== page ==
I’m sure a lot of people are plunging into novel-writing… it’s January, after all. Resolution season. “This is the year I (finish the novel, start the novel, write another novel)…”
You get the picture.
This often also leads to pulling out whatever notes they might have, opening up a document, and diving in, whether that’s outlining or leaping into the draft itself.
But whether you’re plotting beforehand or doing a discovery draft, you might find yourself getting stuck.
Here are five questions that can help give you some traction and forward momentum — and, if nothing else, will test the underlying bones of your novel.
Note: because I primarily work with genre fiction, and because it’s my first passion, these questions apply to traditional three-act structured genre novels.
1. What does your protagonist want?
This is a test for goal.
If your protagonist doesn’t want something, but is simply bouncing off of events and external characters’ actions like a pinball, then you may have a lot of episodes, but you’re going to have trouble creating a through-line. Readers want protagonists with a clear, urgent desire, even if they don’t agree with the goal. If you can’t tell me what your protagonist wants, then you’re going to wind up stuck somewhere around the middle of your novel.
You want the goal to be something tangible. This is the external goal, the story driver. So to clarify even further, a secondary question would be: how will your protagonist know when he/she has it?
2. What happens if your protagonist doesn’t get what he/she wants?
This is a test for motivation and stakes.
If your protagonist “will be unhappy” or “feel disappointed,” then your goal isn’t strong enough. You want the protagonist to have a clear consequence if the goal isn’t achieved. It will be more than just upsetting. It needs to create a problem of some sort. Preferably with a clear pain attached.
As a secondary check, you might see if the pain can be escalated. If the protagonist is going for a job, say, the consequence may be that if he doesn’t get the job, he won’t be able to afford the house his family needs. It can then be escalated if he loses his current job, or if his wife threatens to leave him if he doesn’t get it, or they lose their current housing. Check for the possibilities of making the stakes higher and the motivation stronger.
3. What’s standing in his/her way?
This is a test for conflict.
If your conflict is “he’s not sure if he really wants it” or “she keeps getting distracted” then you don’t have conflict, and your motivation is weak. A character who is truly driven towards a goal won’t waffle about it, which means you’ve got to throw some fairly solid, and escalating, conflict in the way or you’re going to have a very short and unsatisfying novel.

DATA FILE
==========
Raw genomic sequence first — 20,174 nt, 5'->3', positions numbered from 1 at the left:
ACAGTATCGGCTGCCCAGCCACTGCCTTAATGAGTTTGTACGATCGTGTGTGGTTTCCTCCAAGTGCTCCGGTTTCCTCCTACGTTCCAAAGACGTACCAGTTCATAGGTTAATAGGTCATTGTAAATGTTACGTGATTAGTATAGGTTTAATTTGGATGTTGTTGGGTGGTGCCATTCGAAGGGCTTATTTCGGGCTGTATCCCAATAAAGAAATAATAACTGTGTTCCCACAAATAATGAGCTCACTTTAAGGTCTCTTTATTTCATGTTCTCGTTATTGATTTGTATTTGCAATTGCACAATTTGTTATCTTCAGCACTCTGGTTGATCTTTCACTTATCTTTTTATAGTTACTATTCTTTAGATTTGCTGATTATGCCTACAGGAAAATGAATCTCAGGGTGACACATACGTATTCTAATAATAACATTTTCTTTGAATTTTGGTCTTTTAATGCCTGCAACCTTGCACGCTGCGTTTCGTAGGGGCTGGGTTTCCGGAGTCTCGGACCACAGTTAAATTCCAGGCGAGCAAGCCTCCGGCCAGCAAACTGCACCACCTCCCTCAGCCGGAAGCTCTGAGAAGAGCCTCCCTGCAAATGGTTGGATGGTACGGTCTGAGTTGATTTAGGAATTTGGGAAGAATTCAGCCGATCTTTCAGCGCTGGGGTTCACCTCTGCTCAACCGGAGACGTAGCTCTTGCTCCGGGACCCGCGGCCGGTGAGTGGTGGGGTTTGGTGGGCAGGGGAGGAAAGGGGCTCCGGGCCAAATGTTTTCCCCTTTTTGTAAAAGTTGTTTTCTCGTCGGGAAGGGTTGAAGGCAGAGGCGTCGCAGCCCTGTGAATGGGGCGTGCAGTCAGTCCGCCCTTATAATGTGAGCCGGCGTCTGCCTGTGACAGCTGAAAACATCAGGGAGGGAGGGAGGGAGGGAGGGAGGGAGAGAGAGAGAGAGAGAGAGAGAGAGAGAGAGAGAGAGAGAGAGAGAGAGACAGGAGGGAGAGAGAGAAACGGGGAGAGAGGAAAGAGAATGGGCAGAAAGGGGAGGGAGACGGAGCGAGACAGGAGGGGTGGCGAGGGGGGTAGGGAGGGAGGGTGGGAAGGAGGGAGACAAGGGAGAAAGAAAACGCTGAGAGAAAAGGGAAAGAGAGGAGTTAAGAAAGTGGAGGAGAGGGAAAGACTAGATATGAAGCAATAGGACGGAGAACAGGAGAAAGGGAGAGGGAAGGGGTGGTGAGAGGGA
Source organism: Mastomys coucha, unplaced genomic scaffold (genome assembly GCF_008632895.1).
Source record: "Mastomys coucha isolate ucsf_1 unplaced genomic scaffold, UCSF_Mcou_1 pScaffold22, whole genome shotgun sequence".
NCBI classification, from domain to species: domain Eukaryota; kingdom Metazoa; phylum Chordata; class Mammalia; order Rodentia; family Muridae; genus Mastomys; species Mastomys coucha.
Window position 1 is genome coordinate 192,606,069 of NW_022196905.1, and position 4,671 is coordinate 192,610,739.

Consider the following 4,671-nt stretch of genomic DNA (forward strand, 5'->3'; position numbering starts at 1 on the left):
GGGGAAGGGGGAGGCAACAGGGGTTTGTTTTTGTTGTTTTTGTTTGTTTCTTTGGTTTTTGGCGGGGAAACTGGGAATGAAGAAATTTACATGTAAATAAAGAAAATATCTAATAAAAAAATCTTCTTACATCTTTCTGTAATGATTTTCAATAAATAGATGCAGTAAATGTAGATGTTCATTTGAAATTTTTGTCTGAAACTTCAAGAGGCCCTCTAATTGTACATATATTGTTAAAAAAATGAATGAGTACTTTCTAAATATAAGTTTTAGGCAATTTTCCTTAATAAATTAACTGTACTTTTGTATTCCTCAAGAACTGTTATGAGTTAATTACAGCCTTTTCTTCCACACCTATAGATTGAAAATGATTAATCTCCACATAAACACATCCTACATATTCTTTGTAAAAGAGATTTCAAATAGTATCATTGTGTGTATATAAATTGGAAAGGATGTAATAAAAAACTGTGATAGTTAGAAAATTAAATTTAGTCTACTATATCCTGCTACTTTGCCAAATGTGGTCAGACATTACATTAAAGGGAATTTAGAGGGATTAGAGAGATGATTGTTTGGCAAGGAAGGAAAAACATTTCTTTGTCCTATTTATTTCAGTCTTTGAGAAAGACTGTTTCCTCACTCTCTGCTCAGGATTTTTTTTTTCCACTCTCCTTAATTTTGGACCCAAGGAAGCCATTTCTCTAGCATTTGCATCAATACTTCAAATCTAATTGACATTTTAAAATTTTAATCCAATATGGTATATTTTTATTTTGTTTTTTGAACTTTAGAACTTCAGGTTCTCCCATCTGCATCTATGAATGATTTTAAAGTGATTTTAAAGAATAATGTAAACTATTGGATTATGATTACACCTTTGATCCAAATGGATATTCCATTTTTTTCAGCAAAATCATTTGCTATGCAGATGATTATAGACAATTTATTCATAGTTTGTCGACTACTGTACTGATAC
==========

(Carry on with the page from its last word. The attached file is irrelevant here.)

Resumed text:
Using the above example, escalating conflict is more than just “he has to go on a series of interviews” with more interviews being added. It can be his car being repossessed, which makes getting to the job site more difficult. It can be the introduction of an antagonist, a rival for the job. It can be a “final jeopardy” interview which requires him to sell a million dollars worth of widgets in a one-week period. It can mean moving to Antarctica (and away from his family/new house) for a year. Again, think in terms of “how can I make this worse?”
4. How is your protagonist different at the end of the book?
This is a test for story arc. To be a true protagonist, your character needs to develop as a result of facing the challenges of the novel. If you’re wondering about “how should I end this story?” this question is usually the key to the resolution.
This means more than “your protagonist has faced the challenge and won.” He or she needs to have grown, in a visible way.
5. Why does your reader care?
Note that I didn’t say “the reader.” This is your Right Reader. I get clients who ask “but don’t readers want more action? More suspense? A likeable protagonist?” The result is usually a hodge-podge of humor, thrilling chases or superfluous murder, with a pandering “he may be a bastard, but he rescues puppies” scene shoehorned in.
Don’t do that.
Look at your character. Will your audience understand his/her goal, and the motivation behind it? Will they be able to relate, even if it isn’t a goal they’d particularly want? Is your character compelling enough to keep the reader along for the ride? Characters don’t have to be “likable.” They can’t be boring, though. Avoid generic.
Pull out these questions whenever you get off track.
Nine times out of ten, when I’m working with an author who is stuck, it’s because they’ve strayed from one or more of the above five questions. Just asking themselves these questions usually gets them unstuck in a hurry.
Last ten days for editing special.
I’m running my editing special for the month of January. It’s the only one I run all year. If you need someone to look through your novel and help you with the structure, flow, and characterization, then now’s the perfect time. If your novel’s not quite ready, you can reserve the rate for use on any single 500 page or less project through 2014. Click here for more details.
Daylight’s burning, peeps. Let’s write some stories. 🙂